© Chrystal Harrison Photos
Welcome to my Web page. The first thing you should notice is books—I’m an author. I’ve done a few other things, too: military, teaching, engineering, and traveling. They say I can’t keep a job! Please page your way through the site. I hope you enjoy it, and, who knows, maybe you’ll buy a book!
Lieutenant General Nathan Bedford Forrest was one of the most intriguing characters to emerge during the American Civil War. There have been numerous books and articles concerning General Forrest, with themes ranging from hero worship based on his extraordinary successes to condemnation based on his association with Fort Pillow and the Ku Klux Klan. Rather than attempting to add to the list of biographies, this book is a narrative of the campaigns and battles. Someone desiring to follow the path General Forrest followed during the war and understand his actions will be able to do so. At the end of each chapter, I review the campaign just outlined an attempt to gauge how Forrest grew in ability and potential as a result of it. The book covers his entire Civil War career in almost 500 pages, with 109 maps.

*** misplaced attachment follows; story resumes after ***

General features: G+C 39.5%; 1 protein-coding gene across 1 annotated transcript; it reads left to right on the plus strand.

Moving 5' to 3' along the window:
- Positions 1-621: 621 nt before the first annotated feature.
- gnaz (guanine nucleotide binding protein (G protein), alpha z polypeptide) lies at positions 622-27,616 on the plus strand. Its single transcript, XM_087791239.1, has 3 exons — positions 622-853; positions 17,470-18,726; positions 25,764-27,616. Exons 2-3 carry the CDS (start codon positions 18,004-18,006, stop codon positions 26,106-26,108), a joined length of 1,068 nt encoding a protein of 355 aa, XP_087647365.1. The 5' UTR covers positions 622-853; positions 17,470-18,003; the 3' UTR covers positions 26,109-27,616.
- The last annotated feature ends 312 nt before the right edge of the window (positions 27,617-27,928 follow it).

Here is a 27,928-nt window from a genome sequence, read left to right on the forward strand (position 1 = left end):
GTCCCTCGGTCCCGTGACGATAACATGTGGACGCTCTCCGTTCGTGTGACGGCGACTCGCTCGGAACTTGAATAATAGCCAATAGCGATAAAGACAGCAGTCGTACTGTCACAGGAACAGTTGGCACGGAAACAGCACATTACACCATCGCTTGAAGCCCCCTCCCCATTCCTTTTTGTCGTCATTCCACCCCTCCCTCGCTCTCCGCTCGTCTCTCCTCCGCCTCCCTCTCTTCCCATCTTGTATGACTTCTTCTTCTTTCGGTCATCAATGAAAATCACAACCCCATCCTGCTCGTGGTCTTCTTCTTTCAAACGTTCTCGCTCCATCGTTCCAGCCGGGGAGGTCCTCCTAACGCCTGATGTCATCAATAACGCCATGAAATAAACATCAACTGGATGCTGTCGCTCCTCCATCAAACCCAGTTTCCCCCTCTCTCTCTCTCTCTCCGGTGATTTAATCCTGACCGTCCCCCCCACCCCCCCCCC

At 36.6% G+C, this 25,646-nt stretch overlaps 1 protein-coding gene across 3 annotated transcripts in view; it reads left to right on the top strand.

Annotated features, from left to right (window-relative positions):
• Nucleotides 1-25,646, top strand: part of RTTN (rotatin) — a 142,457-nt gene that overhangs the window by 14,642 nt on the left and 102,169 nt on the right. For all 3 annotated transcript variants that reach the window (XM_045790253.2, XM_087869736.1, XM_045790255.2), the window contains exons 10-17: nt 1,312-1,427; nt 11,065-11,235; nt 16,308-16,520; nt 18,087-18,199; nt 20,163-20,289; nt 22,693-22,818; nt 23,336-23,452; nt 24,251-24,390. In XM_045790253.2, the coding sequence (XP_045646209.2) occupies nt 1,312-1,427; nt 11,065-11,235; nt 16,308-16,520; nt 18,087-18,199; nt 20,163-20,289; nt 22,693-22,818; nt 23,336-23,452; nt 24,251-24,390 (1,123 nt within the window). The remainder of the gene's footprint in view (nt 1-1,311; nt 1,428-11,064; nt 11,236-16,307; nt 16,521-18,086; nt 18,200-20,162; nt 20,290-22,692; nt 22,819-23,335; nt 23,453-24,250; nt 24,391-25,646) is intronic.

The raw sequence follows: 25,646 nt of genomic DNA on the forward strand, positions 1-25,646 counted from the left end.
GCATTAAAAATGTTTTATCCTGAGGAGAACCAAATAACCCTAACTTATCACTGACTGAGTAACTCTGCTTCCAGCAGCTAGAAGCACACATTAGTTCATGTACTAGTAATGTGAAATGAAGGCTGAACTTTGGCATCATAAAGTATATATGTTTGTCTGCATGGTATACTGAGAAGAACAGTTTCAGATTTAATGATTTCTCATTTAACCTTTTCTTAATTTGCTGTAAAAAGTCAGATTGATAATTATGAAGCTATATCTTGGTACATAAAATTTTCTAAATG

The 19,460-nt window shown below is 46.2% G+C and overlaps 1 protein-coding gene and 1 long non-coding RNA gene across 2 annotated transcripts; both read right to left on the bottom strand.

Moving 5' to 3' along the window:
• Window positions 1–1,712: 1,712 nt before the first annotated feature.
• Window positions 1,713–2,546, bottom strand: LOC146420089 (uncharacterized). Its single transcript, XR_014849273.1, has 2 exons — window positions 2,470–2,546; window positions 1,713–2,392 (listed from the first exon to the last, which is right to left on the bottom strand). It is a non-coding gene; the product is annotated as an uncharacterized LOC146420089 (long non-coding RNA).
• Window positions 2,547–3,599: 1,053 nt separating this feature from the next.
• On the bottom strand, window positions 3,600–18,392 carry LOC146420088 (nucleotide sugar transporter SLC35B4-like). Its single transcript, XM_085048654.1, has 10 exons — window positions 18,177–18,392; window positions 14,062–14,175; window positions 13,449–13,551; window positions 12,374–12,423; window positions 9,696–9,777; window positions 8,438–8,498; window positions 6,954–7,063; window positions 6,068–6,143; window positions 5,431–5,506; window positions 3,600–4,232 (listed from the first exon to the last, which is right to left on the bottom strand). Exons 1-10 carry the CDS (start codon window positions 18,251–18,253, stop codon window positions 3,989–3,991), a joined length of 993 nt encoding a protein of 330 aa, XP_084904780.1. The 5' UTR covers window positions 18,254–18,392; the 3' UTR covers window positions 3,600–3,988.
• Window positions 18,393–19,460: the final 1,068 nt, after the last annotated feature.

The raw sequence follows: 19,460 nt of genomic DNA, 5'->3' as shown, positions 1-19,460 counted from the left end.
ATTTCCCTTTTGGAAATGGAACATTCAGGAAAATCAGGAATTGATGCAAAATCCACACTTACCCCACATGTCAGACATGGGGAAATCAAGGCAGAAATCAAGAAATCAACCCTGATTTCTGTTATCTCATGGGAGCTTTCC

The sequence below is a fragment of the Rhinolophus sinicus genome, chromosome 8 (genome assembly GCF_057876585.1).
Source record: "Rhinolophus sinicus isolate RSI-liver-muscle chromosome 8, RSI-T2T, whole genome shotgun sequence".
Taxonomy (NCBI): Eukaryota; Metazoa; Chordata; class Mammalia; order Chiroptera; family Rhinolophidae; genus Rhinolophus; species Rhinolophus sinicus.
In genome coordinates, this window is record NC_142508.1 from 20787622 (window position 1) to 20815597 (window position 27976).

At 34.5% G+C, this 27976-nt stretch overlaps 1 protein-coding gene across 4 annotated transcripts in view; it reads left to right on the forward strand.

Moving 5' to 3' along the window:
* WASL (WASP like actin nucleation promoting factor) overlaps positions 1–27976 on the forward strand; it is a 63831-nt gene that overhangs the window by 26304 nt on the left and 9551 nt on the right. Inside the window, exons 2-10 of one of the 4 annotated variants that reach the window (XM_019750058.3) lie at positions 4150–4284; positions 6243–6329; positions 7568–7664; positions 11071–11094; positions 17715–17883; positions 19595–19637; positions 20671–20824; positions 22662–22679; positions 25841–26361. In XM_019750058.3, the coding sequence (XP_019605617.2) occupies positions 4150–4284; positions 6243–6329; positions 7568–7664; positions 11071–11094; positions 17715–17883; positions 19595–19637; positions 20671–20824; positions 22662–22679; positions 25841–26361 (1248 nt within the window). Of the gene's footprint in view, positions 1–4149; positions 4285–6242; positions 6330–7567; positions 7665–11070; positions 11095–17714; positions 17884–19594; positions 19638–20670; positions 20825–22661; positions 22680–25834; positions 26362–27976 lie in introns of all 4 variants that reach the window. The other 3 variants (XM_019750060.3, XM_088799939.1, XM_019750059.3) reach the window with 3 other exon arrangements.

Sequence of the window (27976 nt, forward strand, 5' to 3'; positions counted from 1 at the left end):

In 2011 by chance I discovered the after action reports of the 329th Infantry Regiment, my father’s wartime unit, on the internet. An idea was born: use these to reconstruct my father’s path in World War II. I would take my three children, Richard, Mary, and Stephen, on a trip to retrace those footsteps. This book is about our travels, but it is much more. It documents the life of a man and his family, the history of a unit, and how we were able to piece together the story. In fitting all the records together with the trip itself, I discovered my father in new ways and built a memory for my children.
The Atlanta Campaign of 1864 was one of the most important and interesting campaigns of the Civil War. At its beginning, the Confederate army in the West--the Army of Tennessee--was strong and capable even though outnumbered locally. By the end of the campaign, the Union army had occupied northern Georgia and Atlanta, the rail hub of the Confederacy. This book illustrates the choices General Sherman faced when he planned the campaign. A real difference between this book and most similar books is its concentration on campaign planning rather than on one or more battles. In military terms, the book concerns the "operational" level of war.
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